Samsung has used its own Exynos processors for flagship smartphones in addition to Qualcomm chips since as far as you may remember. Qualcomm-based variants are sold in limited markets like the United States and China whereas the Exynos variants are distributed across the globe.
The Exynos chips have featured Samsung’s custom Mongoose cores for a few years now and while the gap has been narrowed in subsequent generations, the Snapdragon counterpart is generally better at thermal management and battery efficiency. Samsung has reportedly made a major decision that would fundamentally change Exynos processors from here on out.
Future Exynos processors may not have Samsung’s custom cores
Multiple reports suggest that Samsung has laid off the entire CPU dev team at its R&D Center in Austin. Founded in 2010, the R&D Center in Texas develops CPUs and system IP. Development for its custom CPU core is believed to have been done there as well.
Samsung has been building its own custom CPU cores based on its version of the ARMv8 architecture. It went this way instead of simply licensing cores from ARM. The Galaxy Note 10’s Exynos 9825 features the fourth-generation Mongoose M4 core, which is on the same 7nm node as the Snapdragon’s Kryo 485 semi-custom core. The latter outperforms Samsung’s solution in multi-core usage scenarios.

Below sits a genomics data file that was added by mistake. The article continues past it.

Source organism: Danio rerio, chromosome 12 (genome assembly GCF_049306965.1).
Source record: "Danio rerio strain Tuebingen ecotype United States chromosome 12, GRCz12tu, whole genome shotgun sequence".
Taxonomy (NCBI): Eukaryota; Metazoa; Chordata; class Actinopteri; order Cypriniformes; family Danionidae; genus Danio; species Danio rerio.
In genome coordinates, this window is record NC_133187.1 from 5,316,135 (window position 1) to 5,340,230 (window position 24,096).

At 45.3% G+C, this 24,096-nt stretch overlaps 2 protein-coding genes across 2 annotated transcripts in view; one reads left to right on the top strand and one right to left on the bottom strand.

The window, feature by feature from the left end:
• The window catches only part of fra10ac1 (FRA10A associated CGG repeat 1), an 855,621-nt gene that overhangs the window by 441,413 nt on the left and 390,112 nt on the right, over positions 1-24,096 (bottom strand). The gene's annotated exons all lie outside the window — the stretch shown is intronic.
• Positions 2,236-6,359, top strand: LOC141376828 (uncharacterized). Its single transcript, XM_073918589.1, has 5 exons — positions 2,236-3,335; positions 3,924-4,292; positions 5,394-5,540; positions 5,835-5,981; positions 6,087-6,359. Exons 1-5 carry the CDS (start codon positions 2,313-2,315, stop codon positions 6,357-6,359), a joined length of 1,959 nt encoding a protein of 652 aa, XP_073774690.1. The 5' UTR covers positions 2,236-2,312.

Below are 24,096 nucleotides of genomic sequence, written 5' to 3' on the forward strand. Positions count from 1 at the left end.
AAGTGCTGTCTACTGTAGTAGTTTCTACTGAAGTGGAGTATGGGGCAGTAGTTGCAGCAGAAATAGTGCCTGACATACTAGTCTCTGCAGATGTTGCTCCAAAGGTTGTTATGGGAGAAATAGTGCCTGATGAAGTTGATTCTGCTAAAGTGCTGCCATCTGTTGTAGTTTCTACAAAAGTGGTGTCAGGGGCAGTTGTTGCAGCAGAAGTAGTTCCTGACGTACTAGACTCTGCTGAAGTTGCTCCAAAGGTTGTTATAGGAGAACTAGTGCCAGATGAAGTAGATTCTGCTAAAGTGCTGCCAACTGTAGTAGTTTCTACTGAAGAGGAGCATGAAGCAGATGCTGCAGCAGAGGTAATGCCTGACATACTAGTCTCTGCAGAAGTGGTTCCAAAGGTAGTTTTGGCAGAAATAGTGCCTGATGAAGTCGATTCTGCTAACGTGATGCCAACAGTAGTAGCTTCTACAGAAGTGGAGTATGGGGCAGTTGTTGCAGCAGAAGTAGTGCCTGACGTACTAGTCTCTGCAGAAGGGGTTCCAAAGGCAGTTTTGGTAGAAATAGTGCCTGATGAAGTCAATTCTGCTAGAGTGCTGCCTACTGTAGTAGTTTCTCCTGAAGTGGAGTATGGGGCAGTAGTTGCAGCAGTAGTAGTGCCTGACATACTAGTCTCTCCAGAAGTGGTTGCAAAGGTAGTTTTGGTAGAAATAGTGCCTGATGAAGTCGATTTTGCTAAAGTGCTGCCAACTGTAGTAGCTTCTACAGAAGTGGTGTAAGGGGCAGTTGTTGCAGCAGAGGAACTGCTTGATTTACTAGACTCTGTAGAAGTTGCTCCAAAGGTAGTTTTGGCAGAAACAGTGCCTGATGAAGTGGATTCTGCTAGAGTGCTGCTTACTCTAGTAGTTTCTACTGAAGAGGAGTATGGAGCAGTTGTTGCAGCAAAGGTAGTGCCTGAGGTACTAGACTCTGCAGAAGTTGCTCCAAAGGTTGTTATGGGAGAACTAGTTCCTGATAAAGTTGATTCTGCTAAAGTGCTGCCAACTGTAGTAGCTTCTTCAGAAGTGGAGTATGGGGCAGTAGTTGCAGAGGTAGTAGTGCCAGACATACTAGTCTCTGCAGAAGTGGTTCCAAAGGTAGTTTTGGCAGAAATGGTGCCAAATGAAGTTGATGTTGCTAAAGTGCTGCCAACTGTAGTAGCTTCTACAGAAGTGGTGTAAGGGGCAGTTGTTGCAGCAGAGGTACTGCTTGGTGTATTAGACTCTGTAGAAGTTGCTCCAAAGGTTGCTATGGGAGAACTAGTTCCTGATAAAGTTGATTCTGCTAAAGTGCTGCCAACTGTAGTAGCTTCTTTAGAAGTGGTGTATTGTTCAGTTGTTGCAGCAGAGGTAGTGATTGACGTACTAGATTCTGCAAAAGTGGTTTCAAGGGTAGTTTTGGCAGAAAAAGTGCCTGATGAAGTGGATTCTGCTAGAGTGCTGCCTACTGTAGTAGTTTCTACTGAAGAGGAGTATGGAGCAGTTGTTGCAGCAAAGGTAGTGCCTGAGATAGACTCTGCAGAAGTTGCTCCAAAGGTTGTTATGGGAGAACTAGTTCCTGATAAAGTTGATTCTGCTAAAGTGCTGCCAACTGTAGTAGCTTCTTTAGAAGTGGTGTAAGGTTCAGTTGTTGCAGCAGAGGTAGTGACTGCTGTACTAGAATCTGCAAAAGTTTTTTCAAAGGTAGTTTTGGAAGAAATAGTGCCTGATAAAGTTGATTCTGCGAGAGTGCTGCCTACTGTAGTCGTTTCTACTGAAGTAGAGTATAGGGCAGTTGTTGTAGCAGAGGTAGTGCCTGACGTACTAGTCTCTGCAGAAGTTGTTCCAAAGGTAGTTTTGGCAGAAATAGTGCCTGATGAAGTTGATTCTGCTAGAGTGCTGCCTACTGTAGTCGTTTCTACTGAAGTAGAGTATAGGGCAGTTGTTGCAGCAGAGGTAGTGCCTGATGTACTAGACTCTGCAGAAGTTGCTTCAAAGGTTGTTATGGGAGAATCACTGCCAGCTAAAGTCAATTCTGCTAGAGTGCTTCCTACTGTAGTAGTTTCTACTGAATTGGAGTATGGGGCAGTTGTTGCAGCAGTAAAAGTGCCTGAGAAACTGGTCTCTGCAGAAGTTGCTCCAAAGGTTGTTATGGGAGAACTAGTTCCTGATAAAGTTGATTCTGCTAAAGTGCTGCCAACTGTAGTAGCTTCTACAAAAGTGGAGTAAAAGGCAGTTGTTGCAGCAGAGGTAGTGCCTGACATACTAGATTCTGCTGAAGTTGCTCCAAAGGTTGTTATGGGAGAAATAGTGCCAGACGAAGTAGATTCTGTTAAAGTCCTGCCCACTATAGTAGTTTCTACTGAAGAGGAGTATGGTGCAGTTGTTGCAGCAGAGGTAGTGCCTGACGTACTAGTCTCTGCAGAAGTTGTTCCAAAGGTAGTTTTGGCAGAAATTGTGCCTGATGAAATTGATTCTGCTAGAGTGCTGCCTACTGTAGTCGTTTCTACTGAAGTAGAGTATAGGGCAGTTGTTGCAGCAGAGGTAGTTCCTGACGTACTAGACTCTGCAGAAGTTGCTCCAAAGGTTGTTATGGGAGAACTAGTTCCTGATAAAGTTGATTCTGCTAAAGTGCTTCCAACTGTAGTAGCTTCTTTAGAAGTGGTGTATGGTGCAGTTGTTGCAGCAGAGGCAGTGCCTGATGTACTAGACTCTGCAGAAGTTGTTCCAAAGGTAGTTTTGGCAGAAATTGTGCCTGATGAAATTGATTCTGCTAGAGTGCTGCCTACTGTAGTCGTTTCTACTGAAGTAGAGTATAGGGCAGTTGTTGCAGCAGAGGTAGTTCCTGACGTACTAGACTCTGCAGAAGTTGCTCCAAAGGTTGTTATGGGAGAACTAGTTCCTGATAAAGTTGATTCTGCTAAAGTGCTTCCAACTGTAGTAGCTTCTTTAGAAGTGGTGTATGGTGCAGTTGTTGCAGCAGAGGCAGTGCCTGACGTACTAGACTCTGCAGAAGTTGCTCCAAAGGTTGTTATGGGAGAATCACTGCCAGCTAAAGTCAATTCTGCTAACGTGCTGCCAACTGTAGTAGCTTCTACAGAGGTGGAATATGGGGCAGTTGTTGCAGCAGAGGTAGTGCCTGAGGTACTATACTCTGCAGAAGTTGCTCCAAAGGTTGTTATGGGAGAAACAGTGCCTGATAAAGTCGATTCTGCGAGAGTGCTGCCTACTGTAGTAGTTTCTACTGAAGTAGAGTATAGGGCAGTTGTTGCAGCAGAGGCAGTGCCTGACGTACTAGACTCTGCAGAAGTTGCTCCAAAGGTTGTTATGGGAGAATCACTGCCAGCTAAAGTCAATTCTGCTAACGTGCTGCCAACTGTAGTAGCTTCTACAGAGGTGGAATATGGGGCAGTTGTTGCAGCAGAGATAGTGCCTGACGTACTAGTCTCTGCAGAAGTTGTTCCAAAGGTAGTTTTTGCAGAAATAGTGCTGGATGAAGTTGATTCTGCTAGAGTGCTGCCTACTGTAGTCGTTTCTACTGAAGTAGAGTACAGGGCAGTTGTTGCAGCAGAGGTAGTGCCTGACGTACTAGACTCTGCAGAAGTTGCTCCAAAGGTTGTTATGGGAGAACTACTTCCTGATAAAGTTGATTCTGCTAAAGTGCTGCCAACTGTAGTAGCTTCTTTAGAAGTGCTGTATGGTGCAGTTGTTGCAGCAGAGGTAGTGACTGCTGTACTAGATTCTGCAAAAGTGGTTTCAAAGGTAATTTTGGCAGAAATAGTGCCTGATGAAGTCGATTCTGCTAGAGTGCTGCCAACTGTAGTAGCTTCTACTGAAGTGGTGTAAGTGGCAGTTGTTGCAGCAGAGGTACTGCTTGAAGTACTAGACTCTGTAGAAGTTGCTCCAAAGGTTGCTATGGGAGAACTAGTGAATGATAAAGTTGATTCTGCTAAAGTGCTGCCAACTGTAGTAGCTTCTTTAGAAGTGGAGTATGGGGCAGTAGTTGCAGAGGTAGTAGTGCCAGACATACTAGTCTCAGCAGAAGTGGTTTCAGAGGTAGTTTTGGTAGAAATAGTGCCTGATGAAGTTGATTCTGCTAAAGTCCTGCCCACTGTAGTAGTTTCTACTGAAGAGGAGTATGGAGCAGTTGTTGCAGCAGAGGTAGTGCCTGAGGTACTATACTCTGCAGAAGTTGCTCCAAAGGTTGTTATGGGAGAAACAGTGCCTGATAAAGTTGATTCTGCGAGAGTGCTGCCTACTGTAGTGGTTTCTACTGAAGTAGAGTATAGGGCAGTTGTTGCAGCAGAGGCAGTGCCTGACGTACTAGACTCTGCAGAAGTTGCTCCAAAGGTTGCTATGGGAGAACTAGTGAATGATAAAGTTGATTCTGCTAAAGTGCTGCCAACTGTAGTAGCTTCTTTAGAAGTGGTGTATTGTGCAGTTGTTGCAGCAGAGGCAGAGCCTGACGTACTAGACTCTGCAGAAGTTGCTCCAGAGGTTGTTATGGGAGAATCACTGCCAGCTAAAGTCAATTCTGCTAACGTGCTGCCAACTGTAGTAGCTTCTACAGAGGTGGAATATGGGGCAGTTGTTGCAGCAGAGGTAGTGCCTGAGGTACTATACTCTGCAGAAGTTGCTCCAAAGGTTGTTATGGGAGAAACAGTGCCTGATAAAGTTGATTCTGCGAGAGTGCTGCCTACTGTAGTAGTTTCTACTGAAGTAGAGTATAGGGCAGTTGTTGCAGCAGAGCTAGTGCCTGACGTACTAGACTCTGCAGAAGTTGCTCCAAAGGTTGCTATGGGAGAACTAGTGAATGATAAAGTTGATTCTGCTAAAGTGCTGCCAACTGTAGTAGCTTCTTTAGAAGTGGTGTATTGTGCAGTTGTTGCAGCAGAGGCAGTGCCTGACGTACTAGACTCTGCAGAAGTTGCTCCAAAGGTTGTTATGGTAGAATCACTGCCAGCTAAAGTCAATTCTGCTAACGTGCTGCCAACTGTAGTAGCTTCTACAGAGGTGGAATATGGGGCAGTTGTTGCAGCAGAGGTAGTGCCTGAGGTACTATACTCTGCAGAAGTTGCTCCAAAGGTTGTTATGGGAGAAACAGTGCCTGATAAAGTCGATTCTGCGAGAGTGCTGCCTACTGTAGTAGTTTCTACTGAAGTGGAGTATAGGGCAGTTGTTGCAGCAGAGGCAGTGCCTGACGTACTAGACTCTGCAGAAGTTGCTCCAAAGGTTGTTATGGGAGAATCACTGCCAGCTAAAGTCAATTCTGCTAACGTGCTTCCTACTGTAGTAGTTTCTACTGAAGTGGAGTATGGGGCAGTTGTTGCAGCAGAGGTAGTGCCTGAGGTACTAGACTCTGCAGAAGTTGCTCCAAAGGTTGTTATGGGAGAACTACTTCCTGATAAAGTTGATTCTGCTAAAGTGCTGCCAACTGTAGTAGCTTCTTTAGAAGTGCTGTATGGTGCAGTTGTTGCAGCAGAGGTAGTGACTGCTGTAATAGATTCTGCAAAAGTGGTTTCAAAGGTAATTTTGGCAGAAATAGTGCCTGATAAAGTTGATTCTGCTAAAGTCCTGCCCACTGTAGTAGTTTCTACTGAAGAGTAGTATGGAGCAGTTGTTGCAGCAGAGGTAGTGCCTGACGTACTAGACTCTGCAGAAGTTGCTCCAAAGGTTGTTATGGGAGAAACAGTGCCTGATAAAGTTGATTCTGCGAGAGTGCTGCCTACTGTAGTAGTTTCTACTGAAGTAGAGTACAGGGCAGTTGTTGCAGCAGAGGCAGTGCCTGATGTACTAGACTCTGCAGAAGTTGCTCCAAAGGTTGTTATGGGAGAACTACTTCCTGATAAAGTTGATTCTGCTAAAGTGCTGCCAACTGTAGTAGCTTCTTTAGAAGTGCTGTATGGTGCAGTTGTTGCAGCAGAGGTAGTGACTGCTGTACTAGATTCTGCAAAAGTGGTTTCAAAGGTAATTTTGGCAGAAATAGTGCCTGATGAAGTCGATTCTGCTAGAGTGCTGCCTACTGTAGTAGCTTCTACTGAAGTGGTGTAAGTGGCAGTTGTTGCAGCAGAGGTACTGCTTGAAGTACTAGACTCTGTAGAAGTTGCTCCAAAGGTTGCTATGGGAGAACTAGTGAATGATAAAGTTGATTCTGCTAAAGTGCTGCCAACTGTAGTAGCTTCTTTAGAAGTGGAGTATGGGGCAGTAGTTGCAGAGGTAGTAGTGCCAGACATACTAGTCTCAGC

Even after four generations, the Mongoose cores haven’t been able to match and let alone exceed what Qualcomm was able to achieve with its semi-custom design. So the decision may finally have been made to let this go and focus the efforts and resources elsewhere.
This obviously doesn’t mean that Samsung will stop making Exynos processors. The reports mention that Samsung has not laid off the GPU and SoC development teams. It will go the Qualcomm route and simply license standard cores from ARM. Future Exynos SoCs may thus feature off-the-shelf ARM cores with Samsung’s custom modem and AI solutions.
Samsung is yet to comment on these reports. We’ll update you as and when new information comes in.